Tue | Oct 16, 2018

Peter Espeut | Are the garrisons cracking from within?

Published:Sunday | November 5, 2017 | 12:00 AM

One of the of the defining features of garrison constituencies is that they guarantee safe seats for those who create them. Not only are electoral contests one-sided one (the party that controls the garrison gets 85 per cent-plus of the votes) but also - due largely to intimidation - voter turnout is characteristically high. On more than one occasion, the garrison politician won by more than 100 per cent of the possible votes (confirming electoral fraud). In one case I remember, the winning garrison politician received in excess of 106 per cent of the number of electors on the roll!

The very existence of garrison constituencies is a blight on our democracy; if one party has a large number of garrison constituencies, this could be a determining factor in general elections, and could threaten the claim of Jamaica to be a democratic country.

I cannot give even qualified support to any political party that maintains garrison constituencies, and I believe that my Christian friends who do so have profoundly compromised their ethics and morality. Every time I enter a polling station to cast my vote, I have to figuratively hold my nose.

From the beginning of my almost 25 years as a weekly columnist with this newspaper, I have called on the political parties to dismantle their garrisons; and so have numerous other persons and organisations. On some rare occasions, various politicians have agreed that garrisons should be dismantled, but not one concrete step has been taken so to do by anyone! They obviously don't really want to.

I wonder whether the results of last Monday's by-elections are an indication that the walls of at least two of the garrisons have begun to crack from within?

Just looking at the margins of victory in South West St Andrew and South St Andrew, the PNP garrisons appear to be intact: Angela Brown Burke won 97 per cent of the votes cast, and Mark Golding received 87 per cent of the votes cast; but the turnout was relatively low: 26 per cent in South West and 30 per cent in South, compared to 45 per cent for both in the 2016 general election.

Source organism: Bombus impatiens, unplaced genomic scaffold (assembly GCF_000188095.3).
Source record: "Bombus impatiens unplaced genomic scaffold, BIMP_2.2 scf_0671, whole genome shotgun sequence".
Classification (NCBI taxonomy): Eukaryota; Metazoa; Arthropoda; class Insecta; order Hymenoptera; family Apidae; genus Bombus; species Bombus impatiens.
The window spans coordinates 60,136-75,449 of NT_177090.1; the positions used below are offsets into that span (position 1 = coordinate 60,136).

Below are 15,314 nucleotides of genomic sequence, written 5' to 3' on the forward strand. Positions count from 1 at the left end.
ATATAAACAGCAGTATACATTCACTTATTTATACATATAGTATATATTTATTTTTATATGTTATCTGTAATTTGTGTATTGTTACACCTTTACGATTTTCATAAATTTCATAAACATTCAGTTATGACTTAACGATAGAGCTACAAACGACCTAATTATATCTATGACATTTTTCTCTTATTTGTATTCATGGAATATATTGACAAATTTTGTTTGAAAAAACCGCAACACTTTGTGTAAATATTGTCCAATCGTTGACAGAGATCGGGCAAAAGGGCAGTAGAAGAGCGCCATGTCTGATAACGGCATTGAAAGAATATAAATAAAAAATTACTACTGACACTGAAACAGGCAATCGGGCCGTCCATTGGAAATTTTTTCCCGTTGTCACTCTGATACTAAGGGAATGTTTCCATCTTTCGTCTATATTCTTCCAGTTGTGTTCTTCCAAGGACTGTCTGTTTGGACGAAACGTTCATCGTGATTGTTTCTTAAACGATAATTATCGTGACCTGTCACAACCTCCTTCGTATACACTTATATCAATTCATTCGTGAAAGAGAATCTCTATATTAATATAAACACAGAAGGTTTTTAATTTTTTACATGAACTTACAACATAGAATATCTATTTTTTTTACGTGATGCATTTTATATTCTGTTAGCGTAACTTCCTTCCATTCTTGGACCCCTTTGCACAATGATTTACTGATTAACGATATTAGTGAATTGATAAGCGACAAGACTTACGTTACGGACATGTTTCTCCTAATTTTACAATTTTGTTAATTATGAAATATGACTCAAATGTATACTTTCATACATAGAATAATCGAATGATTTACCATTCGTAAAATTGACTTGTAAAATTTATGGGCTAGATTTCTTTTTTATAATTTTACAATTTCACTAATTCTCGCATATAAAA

The truth is that even the turnout in the garrisons in the 2016 general election was low. Are the parties losing their grips on their zones of political exclusion? I believe so.

We all know the benefit to the politicians of having a garrison constituency (they will have a guaranteed seat in Jamaica's Honourable House of Parliament), but what is in it for the residents? Maybe they expect their garrison dons to give them relatively crime-free communities (they always boasted that there were no murders or rapes in the garrisons). Maybe they expect their members of parliament to use state resources to improve their physical environment and infrastructure, and their personal resources to provide patronage of various sorts, especially at election time.

But the People's National Party garrison constituencies of South West St Andrew and South St Andrew have obviously poor physical infrastructure, and below-average quality of housing stock, and the crime rate is rising. In Monday's by-elections, almost all the party resources went into South East St Mary; the voters in the garrison constituencies were taken for granted! No wonder the turnout took such a big drop!

If the politicians won't dismantle garrisons, maybe the residents will! As we lose confidence that politicians will do the right thing, our confidence in the inherent goodness of the Jamaican people - never mind their adverse circumstances - should increase.

- Peter Espeut is a sociologist and rural development scientist.